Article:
Parenting is hard enough. Add a neurodivergent child or a difficult family situation and it only gets harder. It’s important for us to be the anchor for our children, especially when life is difficult. In the first part of this series, we talked about loving your child unconditionally. That isn’t to say we let them do whatever they want but that through our deep love we care for them, correct them, stay with them, and encourage them to right paths.
In this part, we’ll explore some specific tips to help navigate the ever changing road of childhood. Everyone has a different situation, but most of these tips can be modified to one’s specific needs and condition.
You’ve Got to Have Faith
We’ll start with the basics, the fundamental groundwork for a healthy human: faith. You’ve got to have a faith formation plan for your kiddos. It can look different for everyone in approach but here’s some guidelines.
- You’ve got to have faith. It’s hard, especially if you’ve fallen away from God, but it’s essential. Even psychiatrists and therapists will tell you that faith-based individuals fare better than non-faith-based individuals when confronted with crisis, trauma, or any challenge in life. Nurture your own faith and beliefs. Start praying, reading the Bible, or going to Mass or other church events. Little by little, it will help you tremendously.
- Teach from the core. Start simple. “God loves you.” (Jer 31:3) Keep it age appropriate and wherever your kiddo’s understanding is. If you have a kiddo with developmental delays, “God loves you,” may be enough for now. If you have a kiddo whose brain is fast-wired and everywhere (autism and/or ADHD), be prepared with Biblical and historical references. If it seems too much, seek help from a priest. Priests love teaching about Christ’s love for us - it’s why they signed up for the job!
- Practice what you preach. Go to Mass. Have spiritual and religious items and reminders at home. Create habits like praying before bed or meals (Phil 4:6). Something as simple as, “Thank you, God, for this food. Please bless it for us,” is sufficient. Habits become thoughts, thoughts become ways of living, ways of living become one’s character.
Be in the Moment
Sometimes it’s hard to see the way our kids see, so we may need to pause and turn off our own perception. We have bills, dinner, jobs, and other grown-up things on our minds. You kiddo is thinking about their social life, or school, or their parents and what things mean for them.
- Slow down or completely stop being an adult for a moment. Life is busy but this is important. Maybe it’s before bed or after school, but find a time to just be with your children. Suggest a game or a favorite thing to watch. Maybe go to the park with little ones. They need to know your time isn’t too good for them.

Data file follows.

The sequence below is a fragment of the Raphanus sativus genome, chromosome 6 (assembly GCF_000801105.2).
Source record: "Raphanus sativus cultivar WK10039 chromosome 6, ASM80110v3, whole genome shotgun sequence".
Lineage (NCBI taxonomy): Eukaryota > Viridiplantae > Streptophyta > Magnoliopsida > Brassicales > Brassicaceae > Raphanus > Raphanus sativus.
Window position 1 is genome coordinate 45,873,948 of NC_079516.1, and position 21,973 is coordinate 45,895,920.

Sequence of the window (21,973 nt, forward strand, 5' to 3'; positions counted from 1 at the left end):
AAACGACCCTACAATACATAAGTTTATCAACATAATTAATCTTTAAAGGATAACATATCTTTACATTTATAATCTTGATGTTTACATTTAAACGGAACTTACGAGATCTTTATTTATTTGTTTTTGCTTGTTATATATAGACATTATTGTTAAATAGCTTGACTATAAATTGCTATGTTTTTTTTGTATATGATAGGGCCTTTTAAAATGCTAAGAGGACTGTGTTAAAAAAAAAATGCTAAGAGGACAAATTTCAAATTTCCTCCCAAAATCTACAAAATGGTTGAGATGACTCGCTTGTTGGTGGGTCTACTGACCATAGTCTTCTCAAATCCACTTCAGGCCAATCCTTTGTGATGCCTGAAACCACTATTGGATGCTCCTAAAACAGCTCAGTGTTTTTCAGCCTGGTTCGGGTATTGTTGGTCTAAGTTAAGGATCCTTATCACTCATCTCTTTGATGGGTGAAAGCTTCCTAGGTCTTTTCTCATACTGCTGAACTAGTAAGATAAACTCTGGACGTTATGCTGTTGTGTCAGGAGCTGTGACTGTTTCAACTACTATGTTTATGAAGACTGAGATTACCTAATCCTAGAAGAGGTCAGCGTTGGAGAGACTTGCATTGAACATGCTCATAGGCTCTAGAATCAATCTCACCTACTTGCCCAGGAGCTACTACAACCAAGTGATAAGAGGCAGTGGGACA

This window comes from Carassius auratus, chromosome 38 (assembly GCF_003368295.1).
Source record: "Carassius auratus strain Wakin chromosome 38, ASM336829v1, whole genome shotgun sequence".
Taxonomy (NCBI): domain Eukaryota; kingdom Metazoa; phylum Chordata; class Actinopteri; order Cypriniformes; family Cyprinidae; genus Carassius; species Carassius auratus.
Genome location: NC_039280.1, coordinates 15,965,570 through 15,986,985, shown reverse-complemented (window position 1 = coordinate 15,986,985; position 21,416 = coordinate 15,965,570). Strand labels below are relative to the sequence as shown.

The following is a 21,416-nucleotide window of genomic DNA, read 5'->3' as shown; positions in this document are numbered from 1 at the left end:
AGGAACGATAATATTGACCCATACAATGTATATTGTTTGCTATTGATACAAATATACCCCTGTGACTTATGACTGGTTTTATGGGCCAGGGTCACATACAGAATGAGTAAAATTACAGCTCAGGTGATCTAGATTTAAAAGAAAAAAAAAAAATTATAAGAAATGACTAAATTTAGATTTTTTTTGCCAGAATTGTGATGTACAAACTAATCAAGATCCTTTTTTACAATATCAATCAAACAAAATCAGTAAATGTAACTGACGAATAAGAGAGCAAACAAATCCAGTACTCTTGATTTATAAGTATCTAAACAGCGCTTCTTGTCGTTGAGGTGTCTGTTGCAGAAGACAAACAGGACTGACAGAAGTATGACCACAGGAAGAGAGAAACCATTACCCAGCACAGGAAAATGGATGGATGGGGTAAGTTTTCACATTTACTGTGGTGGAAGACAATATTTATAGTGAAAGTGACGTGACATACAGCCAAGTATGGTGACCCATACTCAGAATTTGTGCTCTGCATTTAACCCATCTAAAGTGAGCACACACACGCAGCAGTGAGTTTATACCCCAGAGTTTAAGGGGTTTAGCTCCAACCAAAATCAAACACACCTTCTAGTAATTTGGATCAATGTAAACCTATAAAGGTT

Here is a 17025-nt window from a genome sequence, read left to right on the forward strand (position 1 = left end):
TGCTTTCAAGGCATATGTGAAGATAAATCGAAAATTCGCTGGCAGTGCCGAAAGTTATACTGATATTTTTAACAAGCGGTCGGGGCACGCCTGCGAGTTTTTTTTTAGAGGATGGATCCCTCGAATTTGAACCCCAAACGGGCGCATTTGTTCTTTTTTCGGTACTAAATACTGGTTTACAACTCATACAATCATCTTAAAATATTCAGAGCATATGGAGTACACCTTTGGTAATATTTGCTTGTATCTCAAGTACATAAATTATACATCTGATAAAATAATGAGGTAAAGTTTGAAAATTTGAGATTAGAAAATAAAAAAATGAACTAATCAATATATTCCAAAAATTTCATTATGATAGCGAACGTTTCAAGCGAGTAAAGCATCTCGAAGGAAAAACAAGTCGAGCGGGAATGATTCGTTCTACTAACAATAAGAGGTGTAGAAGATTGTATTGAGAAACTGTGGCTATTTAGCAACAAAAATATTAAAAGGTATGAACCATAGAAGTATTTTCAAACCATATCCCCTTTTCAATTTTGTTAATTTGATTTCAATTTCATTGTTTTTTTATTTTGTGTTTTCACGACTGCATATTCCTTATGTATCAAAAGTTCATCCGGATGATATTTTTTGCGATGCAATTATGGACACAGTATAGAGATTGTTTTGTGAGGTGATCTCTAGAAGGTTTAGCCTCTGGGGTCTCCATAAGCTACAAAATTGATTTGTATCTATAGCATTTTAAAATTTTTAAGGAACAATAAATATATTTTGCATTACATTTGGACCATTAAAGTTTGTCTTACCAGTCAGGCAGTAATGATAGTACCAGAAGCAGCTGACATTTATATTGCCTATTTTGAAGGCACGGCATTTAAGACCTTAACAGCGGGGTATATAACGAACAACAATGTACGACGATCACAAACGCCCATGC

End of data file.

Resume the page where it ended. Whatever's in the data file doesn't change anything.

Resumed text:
- Ask them how they are, but be specific sometimes. We get stock replies all the time. “How was school?” “Good.” Try instead, “What specialist did you have today?” “Was hot lunch any good? If you liked it, I’ll make it at home.” Don’t worry if answers are short. Sometimes pressing makes it harder. Settle for what you get and make it a habit to ask consistently. Try different things at different times of the day. The message is that you care.
- Just listen and acknowledge. Sometimes they need to vent and sometimes it’s about you. That’s okay. As parents we rag on our kids plenty. They’re allowed to express themselves too and this is important for neurodivergent people who often feel misunderstood (Jer 1:5). Listen and acknowledge their concerns. “We don’t have the money to go to the movies with your friends. Can you invite them over here to watch movies or play video games?” You may find they listen better once you’ve first listened to them.
Fill Their Cup
Childhood is draining. When we look back, we might wish we could go back to childhood, but for those living it now, it’s hard. There’s more demands on education and electronic communication than our generation previously had. The grown-up world is no longer just accessible to grown-ups; kids are online and the world is online with them! To keep the ugly out, we need to fill them with goodness.
- Encourage them, especially in the immediately attainable things. “Great job on that test!” “Hey, good shooting at your game today!” “Want to help me with this? I could use your help.” When small things are achieved, bigger things seem possible.
- Challenge them in good ways. “Think you can be ready before me?” “I know you can go the whole day without yelling. Let’s try that.” “I know you have a hard time with that teacher, but do me a favor and try to let him teach you something new today.” “Speak up for yourself today. You’ll be surprised how many people are willing to help you!”
- Give them a win from time to time. They just want to play a video game and you hardly let them. Make time that they can. Better yet, play with them. They want to stay in pajamas all day. Find a day you can let them. Let them have a win sometimes so they know it’s not always a battle.
These ideas work for all children, all people really, but could be crucial to making that important connection with a neurodivergent or any child going through a difficult home situation. We all need faith to ground us, time to slow down, and positivity to fill us up. God wants our happiness and has goodness in store for all of us. Let’s take the time to pray, slow down, and fill up with all the good stuff He has to offer us and our children.